Lets get geo-physical!

I finished up my week of work on a Roman mile-fort on the Antonine wall. As it turns out carrying out a geophysical survey is very tiring, which is why I did not post sooner. Archaeologists are supposed to be big drinkers and partiers but I was in bed by 11 this past week. At least I have a beard and cool hat so hopefully I am still in the club.

What is geophysics you may ask? Geophysics is namely used to look for valuable resources such as mineral, water and oil. The same techniques and technologies have been modified to ignore the ‘deeper stuff’ and focus on depths ranging to about 2 meters as most archaeological deposits do not go any deeper than that. Well when used for archaeological purposes a type of ‘remote sensing’ (as you can see what is beneath without having to disturb it). Geophysics is a series of methods that investigate subsurface features through their interaction with the surrounding geology.

The two types of geophysics we employed on the fort was resistivity and magnetometry. Resistivity (Rez) finds ‘anomalies’ that interferes with an electrical current that is passed through the earth. If something solid is in the path of the current, like a Roman wall, the resistance level will increase. Those who want to know more about this technique we employed the ‘twin probe’ configuration.
Magnetometry (Mag) find magnetic differences in the geology. Obviously it is very good at picking up metal but it also picks up very hot fires, such as kilns, as the high temperature may have reached the ‘Currie point’ which causes all the susceptible material to magnetically point North (unlike the surrounding area). Those who want to know more about this technique we employed a gradiometer.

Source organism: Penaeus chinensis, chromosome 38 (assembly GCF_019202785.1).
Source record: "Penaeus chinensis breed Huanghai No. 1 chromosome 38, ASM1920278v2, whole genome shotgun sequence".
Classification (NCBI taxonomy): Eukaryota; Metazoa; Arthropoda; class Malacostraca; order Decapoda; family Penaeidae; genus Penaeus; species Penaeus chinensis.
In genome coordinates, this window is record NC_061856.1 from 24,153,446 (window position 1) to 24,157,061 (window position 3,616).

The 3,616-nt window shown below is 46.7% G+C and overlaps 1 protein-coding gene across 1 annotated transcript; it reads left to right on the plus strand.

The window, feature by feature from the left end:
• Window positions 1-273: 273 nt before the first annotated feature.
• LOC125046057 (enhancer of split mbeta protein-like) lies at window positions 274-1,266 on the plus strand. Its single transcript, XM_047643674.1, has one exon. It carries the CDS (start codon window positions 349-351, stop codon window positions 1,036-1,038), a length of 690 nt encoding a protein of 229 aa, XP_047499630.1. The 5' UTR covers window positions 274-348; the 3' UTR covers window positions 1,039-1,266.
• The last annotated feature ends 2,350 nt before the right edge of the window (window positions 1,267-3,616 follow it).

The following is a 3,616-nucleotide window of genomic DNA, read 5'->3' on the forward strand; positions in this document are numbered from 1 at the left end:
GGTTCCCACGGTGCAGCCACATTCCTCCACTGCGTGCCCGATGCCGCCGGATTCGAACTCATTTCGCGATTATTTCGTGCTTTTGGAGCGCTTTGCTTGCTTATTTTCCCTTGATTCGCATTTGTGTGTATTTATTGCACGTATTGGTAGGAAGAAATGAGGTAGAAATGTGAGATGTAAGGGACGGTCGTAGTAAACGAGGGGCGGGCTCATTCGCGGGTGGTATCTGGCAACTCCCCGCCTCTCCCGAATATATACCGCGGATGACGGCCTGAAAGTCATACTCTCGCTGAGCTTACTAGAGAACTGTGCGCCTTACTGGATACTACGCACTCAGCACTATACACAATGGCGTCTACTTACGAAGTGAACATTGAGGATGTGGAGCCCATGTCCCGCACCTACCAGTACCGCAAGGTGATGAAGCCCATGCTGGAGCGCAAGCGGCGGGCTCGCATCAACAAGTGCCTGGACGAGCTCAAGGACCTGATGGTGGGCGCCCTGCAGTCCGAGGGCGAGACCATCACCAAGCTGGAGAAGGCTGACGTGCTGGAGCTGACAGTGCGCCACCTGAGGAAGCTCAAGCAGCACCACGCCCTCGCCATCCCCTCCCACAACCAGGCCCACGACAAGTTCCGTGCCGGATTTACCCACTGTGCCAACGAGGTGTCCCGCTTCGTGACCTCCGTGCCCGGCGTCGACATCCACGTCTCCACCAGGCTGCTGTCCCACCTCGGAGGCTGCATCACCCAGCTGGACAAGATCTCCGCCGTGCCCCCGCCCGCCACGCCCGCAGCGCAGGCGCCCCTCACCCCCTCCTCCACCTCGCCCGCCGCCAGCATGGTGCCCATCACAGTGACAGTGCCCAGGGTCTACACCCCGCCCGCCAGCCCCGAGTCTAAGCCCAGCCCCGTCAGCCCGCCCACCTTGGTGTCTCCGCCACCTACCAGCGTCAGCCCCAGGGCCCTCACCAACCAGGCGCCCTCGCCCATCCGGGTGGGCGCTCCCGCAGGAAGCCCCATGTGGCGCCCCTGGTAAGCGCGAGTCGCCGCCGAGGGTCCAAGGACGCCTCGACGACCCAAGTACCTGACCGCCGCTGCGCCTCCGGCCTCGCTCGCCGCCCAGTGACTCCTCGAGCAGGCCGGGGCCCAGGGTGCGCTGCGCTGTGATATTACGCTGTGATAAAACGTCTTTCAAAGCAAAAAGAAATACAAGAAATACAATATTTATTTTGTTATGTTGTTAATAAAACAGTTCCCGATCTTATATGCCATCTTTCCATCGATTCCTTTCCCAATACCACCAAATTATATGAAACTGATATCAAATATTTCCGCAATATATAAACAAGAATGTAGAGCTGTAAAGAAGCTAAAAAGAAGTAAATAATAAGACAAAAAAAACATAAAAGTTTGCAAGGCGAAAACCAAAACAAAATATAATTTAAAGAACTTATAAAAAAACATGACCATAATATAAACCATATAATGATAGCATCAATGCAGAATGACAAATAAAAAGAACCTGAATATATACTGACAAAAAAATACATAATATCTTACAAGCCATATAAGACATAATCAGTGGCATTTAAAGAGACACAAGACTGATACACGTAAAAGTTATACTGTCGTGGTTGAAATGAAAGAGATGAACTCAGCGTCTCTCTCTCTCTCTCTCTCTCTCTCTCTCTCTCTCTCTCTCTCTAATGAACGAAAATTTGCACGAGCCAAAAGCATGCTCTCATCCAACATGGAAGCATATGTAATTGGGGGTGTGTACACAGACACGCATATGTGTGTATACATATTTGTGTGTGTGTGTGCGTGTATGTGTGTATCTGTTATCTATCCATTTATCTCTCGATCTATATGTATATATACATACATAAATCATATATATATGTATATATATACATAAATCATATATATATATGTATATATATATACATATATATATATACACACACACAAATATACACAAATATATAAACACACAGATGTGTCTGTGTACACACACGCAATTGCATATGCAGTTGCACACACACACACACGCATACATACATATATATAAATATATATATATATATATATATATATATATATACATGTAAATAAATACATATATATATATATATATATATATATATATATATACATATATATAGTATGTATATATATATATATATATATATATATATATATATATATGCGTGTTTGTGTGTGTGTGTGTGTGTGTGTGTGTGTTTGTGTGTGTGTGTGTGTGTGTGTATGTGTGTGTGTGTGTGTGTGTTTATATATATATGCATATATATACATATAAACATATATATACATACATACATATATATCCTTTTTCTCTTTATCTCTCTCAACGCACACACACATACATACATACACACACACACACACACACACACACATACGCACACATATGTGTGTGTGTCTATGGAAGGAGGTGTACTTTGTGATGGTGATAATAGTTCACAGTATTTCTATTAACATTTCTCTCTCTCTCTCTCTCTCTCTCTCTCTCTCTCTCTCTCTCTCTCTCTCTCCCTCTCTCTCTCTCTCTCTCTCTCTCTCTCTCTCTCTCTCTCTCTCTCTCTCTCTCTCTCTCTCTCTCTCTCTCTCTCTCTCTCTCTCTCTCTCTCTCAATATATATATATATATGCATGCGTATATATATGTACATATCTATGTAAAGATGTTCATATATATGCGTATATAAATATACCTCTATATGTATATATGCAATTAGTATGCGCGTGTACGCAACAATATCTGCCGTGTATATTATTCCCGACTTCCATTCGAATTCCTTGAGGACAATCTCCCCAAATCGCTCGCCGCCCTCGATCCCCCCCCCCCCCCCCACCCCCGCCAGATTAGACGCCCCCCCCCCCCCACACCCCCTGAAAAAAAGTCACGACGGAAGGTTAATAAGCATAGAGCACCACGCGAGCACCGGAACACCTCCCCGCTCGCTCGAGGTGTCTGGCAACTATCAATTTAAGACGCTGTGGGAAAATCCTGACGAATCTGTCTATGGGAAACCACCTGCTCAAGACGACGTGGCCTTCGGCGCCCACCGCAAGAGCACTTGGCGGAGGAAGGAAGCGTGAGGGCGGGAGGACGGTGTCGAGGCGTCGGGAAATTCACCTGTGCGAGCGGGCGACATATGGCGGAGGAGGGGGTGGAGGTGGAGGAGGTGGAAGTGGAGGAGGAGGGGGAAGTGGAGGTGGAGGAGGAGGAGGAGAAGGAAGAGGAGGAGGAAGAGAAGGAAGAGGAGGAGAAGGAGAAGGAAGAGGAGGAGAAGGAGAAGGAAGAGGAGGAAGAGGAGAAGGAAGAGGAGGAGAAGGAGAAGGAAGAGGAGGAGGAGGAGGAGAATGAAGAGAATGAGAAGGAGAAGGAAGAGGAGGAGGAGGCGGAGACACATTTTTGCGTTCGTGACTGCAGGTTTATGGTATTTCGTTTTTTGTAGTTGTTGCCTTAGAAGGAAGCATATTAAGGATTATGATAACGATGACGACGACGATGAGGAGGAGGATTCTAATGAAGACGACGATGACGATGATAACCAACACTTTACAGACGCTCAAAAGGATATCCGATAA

Both techniques have their advantages over the other but they are actually complementary as one process along will miss a feature that the other will likely detect. Here are just a few considerations.

Rez survey requires you to physically place probes in the ground, take a reading, move forward and repeat making it much slower. Mag, however, can ‘hover’ above the ground to take measurements, which makes the process much quicker.

Mag reacts to metal so you have to strip yourself down. Apart from the obviously jewelry consideration, think of how much outdoor clothing has metal zippers, grommets or is metal toed. Rez has no such qualms,

Rez has cords which can get tangled and snagged.

Mag cannot operate near metal fences or garbage/rubbish as it will give very high readings. It also picks up modern utility pipes

All in all I have had a really interesting time and I have learned a lot. I can state that we as a team have proven that a Roman fortlet exists within a larger mile-fort along the Antonine wall. I will post the visual data later, and perhaps a link to a published report when it is finished, however I currently have to withhold the sites name for privacy’s sake.

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One Comment on “Lets get geo-physical!”

  1. Douglas Todd Says:

    ummm Blake, can you explain that geophysical thing again?

    Two words, Queen Street, and she’s been cracked wider than Blake Walkers bum at Ball’s Falls with a walnut branch sticking oot of it. Plenty o features to keep the wee kiddies happy, all Late Archaic and a few with finished Genesee and Adder Orchard points in em (can you say KEEP ALL DEBITAGE FROM ALL QUADS!). The guys with the big machines have been quite friendly and accommodating. Cara, Shaun and Nicole have been keeping the paleosol flying, Rob and Aleks are starting there too, field season 2008 has come early with heavy snow still on the ground. Bags of big Late Archaic bifaces, blackened with paleosol lay nestled in ice and snow.

    John says hi (insert call of Fowler toad here).

    Sounds like yer livin the life eh in Scotland. It must be like Fort Erie eh, one big sheet midden. Oh, they put in the Erie Beach trail. Never bothered to call, just put it thru the Erie Beach site. Nice eh? Same ol same ol…

    ciao for now
    A-Team rules!


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